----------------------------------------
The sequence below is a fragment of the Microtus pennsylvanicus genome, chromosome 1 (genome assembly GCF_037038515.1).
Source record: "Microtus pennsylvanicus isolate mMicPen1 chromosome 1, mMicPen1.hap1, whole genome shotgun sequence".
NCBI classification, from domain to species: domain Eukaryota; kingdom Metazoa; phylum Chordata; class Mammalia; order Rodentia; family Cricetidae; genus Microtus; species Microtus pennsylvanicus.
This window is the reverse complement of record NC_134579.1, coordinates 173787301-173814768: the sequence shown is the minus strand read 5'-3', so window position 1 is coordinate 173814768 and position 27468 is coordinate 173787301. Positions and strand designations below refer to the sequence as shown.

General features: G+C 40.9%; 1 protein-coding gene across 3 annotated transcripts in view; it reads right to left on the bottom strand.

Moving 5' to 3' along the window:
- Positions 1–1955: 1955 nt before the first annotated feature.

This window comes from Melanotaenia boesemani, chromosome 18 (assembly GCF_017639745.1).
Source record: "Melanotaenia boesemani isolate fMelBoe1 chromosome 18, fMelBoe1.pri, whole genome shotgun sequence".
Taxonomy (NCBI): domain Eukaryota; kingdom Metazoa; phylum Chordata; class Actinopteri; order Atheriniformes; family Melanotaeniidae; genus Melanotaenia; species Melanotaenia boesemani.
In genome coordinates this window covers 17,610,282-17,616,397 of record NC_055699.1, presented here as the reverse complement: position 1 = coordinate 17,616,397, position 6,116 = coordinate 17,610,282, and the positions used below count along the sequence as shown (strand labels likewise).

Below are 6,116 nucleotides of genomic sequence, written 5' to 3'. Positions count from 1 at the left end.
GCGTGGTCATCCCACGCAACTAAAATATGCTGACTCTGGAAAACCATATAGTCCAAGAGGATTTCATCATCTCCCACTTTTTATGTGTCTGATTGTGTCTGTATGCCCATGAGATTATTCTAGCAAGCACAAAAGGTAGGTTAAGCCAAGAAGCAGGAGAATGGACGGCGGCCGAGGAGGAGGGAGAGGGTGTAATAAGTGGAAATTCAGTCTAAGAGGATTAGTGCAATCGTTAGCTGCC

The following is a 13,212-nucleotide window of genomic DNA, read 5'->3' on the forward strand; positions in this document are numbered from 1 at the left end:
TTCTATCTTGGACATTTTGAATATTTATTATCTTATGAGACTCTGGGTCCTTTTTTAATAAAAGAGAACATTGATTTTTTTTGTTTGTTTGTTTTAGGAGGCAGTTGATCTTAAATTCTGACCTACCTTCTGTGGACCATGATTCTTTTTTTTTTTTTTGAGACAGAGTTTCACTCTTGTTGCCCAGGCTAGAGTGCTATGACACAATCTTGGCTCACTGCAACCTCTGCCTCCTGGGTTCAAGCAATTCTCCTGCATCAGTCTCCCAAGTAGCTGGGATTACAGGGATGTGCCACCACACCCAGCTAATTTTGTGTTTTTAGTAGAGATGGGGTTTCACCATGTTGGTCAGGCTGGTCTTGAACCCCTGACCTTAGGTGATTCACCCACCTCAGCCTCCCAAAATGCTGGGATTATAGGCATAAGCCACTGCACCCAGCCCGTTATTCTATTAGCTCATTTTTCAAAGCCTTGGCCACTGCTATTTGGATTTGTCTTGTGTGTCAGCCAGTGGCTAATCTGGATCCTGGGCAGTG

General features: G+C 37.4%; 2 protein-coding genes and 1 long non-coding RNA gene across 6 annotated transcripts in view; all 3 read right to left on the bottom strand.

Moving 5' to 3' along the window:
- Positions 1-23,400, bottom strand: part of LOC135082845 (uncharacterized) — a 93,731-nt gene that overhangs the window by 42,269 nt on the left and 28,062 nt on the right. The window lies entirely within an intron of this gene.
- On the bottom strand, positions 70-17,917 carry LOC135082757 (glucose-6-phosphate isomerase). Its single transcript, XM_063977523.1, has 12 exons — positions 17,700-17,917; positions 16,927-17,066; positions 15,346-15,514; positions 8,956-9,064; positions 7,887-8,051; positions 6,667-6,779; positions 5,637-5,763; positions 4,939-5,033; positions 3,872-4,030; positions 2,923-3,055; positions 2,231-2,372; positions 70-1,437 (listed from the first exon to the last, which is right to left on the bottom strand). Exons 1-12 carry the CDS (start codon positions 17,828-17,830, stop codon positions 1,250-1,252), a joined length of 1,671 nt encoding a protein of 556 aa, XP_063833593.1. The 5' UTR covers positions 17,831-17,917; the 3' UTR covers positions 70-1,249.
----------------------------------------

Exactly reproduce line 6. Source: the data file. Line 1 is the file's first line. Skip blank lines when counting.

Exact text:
Moving 5' to 3' along the window: